(Originally written November 10, 2007)
What this film set out to do is astounding. What was attempted was a powerful story of sacrifice. Unfortunately, until the twist of the film becomes clear, this film is difficult to watch. It alternates between film school pretention and a clichéd high school drama before it sets out what it seemingly intended to do.
There is so much power in the story in and of itself, yet there is also too much psychological banter throughout the movie. Donnie Darko is suspended from school because he criticizes his teacher’s dichotomous spectrum of fear vs. love. The problem with these discussions (and there are plenty of them) is that they do not always fit in context. This is a thinking movie, but what should be making us think are the stories of the characters and the use of the film, not blatant dialogue. The blatant discourses set up a dichotomy between Donnie (which we can for all practical purposes consider “love”) and the others full of bullshit (“fear”). The film falls victim to the dichotomous thinking that we’re supposed to support the protagonist in fighting against.
Perhaps the most disappointing aspect of the film is its portrayal of the relationships between the different characters. Its vision of high school is simplistic and would have been under attack from the lovers of this film in the context of any other film. There’s the outcast, the love interest, the inspiring yet misunderstood English teacher, and so on. Until the great twist of the story comes about, we have to sit through Donnie falling in love and fighting with his more successful older sister at the dinner table.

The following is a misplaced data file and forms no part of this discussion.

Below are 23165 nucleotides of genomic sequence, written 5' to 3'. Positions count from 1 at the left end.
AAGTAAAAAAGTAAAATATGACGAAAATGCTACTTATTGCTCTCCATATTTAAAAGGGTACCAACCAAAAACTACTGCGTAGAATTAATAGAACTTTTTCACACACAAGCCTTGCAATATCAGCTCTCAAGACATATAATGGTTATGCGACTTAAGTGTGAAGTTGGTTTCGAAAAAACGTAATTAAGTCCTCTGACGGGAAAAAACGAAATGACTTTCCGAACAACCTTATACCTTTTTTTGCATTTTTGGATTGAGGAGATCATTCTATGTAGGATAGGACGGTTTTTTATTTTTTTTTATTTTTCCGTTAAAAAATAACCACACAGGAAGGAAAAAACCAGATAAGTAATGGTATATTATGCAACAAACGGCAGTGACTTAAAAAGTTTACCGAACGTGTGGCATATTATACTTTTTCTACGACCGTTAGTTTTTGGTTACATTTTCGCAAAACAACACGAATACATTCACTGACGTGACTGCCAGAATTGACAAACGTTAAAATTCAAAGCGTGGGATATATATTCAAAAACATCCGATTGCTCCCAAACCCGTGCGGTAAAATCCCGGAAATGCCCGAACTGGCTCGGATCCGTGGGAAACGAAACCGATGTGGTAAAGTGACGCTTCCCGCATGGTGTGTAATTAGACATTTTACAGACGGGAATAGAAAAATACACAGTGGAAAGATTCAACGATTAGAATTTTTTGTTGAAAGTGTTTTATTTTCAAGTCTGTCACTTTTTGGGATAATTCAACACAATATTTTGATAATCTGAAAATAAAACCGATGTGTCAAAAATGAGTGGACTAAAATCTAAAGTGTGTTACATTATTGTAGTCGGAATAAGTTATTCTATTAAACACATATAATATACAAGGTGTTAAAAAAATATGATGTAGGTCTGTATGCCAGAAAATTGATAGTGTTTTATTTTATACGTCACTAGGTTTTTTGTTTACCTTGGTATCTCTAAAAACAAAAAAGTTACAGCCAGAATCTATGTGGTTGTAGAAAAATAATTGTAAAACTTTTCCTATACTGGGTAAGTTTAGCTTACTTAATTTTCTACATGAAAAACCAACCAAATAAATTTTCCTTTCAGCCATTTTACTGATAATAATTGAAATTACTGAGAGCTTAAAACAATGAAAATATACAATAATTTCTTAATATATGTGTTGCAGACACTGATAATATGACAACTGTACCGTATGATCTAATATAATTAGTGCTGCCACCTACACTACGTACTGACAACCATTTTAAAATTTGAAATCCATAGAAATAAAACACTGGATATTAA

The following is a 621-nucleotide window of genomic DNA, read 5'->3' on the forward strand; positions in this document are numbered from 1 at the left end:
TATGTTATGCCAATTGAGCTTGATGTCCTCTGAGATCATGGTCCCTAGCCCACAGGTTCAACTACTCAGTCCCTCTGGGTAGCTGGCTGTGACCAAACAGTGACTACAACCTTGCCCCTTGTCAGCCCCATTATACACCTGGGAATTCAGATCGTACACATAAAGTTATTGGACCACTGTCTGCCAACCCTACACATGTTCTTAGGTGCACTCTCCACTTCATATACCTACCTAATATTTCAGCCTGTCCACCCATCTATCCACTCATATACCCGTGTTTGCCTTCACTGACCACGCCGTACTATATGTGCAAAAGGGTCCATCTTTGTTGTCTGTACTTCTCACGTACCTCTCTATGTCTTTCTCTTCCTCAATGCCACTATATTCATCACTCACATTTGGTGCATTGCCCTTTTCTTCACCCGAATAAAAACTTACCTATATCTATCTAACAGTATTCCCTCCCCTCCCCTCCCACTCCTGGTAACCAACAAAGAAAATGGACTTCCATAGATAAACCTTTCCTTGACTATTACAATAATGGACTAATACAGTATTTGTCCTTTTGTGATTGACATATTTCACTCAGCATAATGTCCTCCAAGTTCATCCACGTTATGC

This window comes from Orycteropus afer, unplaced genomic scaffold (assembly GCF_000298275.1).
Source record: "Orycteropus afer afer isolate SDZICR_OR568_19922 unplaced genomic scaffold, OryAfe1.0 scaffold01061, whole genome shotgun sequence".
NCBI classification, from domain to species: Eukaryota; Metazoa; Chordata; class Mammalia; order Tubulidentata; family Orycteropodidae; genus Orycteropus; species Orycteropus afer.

Donnie is a Christ-like figure of sacrifice in the film, yet the film is set up to drain the character of his humanity. He becomes a phenomenon rather than someone who is experiencing the spontaneous effects of a tangent universe. Regardless of the clichéd world is he placed in, he becomes more of a plot device than a fully-fleshed character.
The word “Lynchian” has been used to describe the film, but director Richard Kelly does not understand the medium of film as well as genius David Lynch. Lynch starts with film first and will eventually come up with a story. Movies such as Mulholland Dr. and Blue Velvet are complete experiences in and of themselves. The strength of Kelly’s film is the story, but the cathartic coming together of (some of) the different pieces is not enough to make this a great movie. Movies should be total experiences, and it takes until the last twenty minutes or so of this film for the preceding hour and a half to come together as a cohesive whole. Kelly’s world is so carefully constructed, but he is unable as a director to help the audience through his story.